Abstract
Human corneal endothelial cells have a limited ability to replicate in vivo and in vitro. Allograft transplantation becomes necessary when an accident or trauma results in excessive cell loss. The reconstruction of the cornea endothelium using autologous cell sources is a [...] Read more.
Human corneal endothelial cells have a limited ability to replicate in vivo and in vitro. Allograft transplantation becomes necessary when an accident or trauma results in excessive cell loss. The reconstruction of the cornea endothelium using autologous cell sources is a promising alternative option for therapeutic or in vitro drug testing applications. The native corneal endothelium rests on the Descemet’s membrane, which has nanotopographies of fibers and pores. The use of synthetic topographies mimics the native environment, and it is hypothesized that this can direct the behavior and growth of human microvascular endothelial cells (HMVECs) to resemble the corneal endothelium. In this study, HMVECs are cultivated on substrates with micron and nano-scaled pillar and well topographies. Closely packed HMVEC monolayers with polygonal cells and well-developed tight junctions were formed on the topographical substrates. Sodium/potassium (Na+/K+) adenine triphosphatase (ATPase) expression was enhanced on the microwells substrate, which also promotes microvilli formation, while more hexagonal-like cells are found on the micropillars samples. The data obtained suggests that the use of optimized surface patterning, in particular, the microtopographies, can induce HMVECs to adopt a more corneal endothelium-like morphology with similar barrier and pump functions. The mechanism involved in cell contact guidance by the specific topographical features will be of interest for future studies. Full article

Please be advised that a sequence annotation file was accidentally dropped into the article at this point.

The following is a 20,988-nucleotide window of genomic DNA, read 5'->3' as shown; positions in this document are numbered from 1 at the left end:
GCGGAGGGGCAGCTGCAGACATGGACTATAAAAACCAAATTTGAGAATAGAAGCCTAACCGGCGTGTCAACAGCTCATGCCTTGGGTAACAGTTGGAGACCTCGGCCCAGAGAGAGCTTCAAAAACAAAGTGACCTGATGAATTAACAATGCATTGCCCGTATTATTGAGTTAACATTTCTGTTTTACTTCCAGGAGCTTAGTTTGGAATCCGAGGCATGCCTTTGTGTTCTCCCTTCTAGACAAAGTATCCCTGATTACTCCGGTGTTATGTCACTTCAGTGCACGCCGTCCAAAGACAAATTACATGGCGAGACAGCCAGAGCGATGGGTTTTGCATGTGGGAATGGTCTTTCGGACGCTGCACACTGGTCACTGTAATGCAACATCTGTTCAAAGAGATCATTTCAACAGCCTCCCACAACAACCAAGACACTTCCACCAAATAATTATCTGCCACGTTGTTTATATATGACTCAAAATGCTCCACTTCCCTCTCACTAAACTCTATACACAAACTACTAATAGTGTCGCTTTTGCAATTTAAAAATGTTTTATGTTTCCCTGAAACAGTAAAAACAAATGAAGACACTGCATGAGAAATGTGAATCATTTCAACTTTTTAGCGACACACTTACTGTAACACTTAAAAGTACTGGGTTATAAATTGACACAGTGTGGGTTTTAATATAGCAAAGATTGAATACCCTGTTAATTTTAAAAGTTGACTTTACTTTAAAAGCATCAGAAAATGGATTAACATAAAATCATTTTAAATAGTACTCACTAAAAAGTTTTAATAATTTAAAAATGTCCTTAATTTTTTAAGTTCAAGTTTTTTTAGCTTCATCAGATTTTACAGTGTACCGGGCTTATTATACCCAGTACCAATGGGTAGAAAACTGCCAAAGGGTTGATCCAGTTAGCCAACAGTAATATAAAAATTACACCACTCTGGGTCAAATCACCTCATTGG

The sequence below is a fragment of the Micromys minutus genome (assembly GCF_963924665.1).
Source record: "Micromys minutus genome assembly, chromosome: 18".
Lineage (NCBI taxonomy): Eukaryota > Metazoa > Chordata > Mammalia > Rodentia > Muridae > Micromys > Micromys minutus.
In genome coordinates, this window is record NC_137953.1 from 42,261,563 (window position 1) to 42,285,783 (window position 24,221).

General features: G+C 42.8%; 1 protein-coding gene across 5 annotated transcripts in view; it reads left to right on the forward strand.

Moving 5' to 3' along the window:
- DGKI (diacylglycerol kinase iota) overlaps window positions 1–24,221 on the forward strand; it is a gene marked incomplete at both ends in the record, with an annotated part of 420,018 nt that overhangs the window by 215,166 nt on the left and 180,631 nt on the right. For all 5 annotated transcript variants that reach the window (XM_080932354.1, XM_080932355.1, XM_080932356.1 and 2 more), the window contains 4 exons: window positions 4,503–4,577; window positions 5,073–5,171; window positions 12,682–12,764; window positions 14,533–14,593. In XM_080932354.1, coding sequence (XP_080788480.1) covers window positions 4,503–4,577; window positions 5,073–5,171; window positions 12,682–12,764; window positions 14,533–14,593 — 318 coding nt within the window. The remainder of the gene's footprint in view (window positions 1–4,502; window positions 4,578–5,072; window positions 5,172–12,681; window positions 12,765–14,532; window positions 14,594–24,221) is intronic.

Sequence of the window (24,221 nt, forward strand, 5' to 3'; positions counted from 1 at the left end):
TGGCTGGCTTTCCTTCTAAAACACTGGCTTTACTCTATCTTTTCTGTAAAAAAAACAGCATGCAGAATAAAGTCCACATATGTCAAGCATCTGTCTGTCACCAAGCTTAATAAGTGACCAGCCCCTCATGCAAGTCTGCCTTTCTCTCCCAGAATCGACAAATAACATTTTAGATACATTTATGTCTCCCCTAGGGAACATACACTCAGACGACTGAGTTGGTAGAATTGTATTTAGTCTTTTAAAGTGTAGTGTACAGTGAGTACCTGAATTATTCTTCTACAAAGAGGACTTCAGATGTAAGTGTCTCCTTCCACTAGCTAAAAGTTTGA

(This article belongs to the Special Issue Advances in Ophthalmic Biomaterials)
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Open AccessNew Book Received Non-Metallic Biomaterials for Tooth Repair and Replacement. By Pekka Vallittu, Woodhead Publishing, 2013; 406 pages. Price £145.00/US$245.00/€175.00 ISBN 978-0-85709-244-1
J. Funct. Biomater. 2013, 4(1), 1-5; doi:10.3390/jfb4010001
Received: 10 January 2013 / Accepted: 10 January 2013 / Published: 14 January 2013
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Abstract
1. Discusses the properties of enamel and dentin and their role in adhesive dental restoration;2. Chapters also examine the wear properties of dental ceramics, glasses and bioactive glass ceramics for tooth repair and replacement;3. Dental composites and antibacterial restorative materials are also [...] Read more.
1. Discusses the properties of enamel and dentin and their role in adhesive dental restoration;2. Chapters also examine the wear properties of dental ceramics, glasses and bioactive glass ceramics for tooth repair and replacement;3. Dental composites and antibacterial restorative materials are also considered;4. Provides a concise overview of non-metallic biomaterials for dental clinicians, materials scientists and academic researchers alike.As the demand for healthy, attractive teeth increases, the methods and materials employed in restorative dentistry have become progressively more advanced. Non-metallic biomaterials for tooth repair and replacement focuses on the use of biomaterials for a range of applications in tooth repair and, in particular, dental restoration. Full article